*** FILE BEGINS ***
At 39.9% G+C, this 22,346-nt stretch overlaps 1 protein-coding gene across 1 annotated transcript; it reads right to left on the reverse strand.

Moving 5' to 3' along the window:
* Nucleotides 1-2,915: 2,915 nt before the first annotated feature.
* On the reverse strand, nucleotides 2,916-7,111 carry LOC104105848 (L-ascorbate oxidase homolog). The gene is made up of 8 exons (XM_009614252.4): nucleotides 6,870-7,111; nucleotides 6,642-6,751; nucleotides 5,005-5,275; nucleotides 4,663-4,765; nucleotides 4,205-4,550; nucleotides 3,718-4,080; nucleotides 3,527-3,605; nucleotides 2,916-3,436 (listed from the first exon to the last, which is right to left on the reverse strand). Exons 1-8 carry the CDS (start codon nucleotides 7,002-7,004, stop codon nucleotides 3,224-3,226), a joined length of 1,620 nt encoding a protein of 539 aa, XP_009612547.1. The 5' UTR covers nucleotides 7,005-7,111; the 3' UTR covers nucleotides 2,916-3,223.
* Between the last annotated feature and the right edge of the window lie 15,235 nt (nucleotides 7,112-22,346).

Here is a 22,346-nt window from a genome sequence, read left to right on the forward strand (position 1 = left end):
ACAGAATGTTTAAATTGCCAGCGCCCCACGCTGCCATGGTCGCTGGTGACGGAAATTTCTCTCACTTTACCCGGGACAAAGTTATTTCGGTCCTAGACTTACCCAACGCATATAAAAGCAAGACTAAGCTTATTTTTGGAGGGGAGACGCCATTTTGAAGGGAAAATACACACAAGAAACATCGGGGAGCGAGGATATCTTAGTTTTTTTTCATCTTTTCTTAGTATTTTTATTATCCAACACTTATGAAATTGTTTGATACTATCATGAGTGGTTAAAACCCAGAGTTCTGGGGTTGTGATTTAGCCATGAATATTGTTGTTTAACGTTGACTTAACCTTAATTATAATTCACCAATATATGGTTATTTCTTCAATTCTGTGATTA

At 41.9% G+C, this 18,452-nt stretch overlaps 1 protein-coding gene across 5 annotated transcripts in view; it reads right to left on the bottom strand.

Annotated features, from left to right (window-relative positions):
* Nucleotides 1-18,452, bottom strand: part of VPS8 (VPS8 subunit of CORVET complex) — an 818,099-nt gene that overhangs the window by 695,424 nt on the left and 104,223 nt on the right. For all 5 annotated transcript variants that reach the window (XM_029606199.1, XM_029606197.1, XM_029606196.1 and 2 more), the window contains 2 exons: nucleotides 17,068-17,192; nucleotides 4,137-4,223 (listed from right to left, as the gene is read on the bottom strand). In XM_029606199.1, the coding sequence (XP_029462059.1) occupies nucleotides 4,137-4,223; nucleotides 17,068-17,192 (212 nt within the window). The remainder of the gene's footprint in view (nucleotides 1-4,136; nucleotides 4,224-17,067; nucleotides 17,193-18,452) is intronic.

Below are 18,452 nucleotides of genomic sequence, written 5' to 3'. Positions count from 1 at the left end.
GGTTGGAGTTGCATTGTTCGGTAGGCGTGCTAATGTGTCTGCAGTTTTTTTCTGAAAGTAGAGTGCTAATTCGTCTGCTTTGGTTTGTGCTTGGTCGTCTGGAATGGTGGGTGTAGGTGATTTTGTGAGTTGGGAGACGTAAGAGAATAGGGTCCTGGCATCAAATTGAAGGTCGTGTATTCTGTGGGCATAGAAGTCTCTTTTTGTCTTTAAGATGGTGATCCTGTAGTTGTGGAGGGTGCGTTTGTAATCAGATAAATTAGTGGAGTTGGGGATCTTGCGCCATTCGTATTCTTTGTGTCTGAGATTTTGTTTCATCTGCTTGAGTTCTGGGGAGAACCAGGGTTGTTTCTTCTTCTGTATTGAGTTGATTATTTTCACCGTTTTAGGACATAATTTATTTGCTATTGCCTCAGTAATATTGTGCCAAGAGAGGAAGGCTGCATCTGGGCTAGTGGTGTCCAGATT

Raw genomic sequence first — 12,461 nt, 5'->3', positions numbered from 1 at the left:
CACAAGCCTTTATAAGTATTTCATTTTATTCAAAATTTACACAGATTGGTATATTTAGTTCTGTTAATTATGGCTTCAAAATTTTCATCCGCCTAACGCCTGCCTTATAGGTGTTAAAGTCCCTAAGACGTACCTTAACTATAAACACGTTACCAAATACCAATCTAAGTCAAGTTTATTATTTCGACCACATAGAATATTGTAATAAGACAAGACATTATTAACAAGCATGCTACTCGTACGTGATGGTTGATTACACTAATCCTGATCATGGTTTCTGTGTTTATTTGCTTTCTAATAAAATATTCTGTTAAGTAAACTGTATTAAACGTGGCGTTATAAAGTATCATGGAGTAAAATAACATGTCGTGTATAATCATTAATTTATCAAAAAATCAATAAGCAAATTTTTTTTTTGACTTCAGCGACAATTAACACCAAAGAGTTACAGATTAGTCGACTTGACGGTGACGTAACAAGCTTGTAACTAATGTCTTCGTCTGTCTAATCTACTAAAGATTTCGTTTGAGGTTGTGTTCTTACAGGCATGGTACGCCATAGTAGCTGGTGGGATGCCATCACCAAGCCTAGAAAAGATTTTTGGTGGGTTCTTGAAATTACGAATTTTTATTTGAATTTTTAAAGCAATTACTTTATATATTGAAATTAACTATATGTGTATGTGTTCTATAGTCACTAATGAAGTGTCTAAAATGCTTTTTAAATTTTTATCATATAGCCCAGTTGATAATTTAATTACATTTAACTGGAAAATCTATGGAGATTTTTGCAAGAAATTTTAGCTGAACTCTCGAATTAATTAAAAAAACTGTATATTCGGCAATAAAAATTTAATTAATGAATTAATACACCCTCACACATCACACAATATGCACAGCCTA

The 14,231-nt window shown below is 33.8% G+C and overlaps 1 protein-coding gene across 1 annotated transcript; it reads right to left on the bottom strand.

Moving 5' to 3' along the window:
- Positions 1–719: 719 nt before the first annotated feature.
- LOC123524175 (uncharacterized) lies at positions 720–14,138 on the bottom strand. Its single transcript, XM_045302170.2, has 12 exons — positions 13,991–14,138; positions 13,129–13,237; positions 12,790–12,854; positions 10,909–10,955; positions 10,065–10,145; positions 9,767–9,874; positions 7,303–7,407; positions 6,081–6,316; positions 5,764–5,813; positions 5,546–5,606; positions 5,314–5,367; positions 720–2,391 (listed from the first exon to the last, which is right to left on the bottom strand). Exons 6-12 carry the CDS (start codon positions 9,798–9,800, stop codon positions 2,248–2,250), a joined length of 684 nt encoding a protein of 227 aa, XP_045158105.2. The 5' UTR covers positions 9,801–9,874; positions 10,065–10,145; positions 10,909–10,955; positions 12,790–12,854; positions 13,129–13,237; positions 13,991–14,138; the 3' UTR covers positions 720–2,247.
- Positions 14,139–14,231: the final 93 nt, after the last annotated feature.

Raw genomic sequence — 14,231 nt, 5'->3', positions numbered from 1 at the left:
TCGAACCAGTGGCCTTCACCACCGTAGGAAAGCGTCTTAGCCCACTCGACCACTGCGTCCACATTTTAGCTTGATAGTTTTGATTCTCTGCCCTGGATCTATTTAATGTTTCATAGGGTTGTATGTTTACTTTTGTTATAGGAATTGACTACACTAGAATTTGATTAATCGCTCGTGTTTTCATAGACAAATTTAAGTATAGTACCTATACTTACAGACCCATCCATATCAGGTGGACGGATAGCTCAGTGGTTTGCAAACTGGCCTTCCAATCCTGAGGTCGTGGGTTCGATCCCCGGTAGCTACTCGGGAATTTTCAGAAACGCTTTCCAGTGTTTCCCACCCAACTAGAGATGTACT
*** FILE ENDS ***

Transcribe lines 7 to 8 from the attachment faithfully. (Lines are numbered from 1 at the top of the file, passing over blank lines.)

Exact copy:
ACAGAATGTTTAAATTGCCAGCGCCCCACGCTGCCATGGTCGCTGGTGACGGAAATTTCTCTCACTTTACCCGGGACAAAGTTATTTCGGTCCTAGACTTACCCAACGCATATAAAAGCAAGACTAAGCTTATTTTTGGAGGGGAGACGCCATTTTGAAGGGAAAATACACACAAGAAACATCGGGGAGCGAGGATATCTTAGTTTTTTTTCATCTTTTCTTAGTATTTTTATTATCCAACACTTATGAAATTGTTTGATACTATCATGAGTGGTTAAAACCCAGAGTTCTGGGGTTGTGATTTAGCCATGAATATTGTTGTTTAACGTTGACTTAACCTTAATTATAATTCACCAATATATGGTTATTTCTTCAATTCTGTGATTA

At 41.9% G+C, this 18,452-nt stretch overlaps 1 protein-coding gene across 5 annotated transcripts in view; it reads right to left on the bottom strand.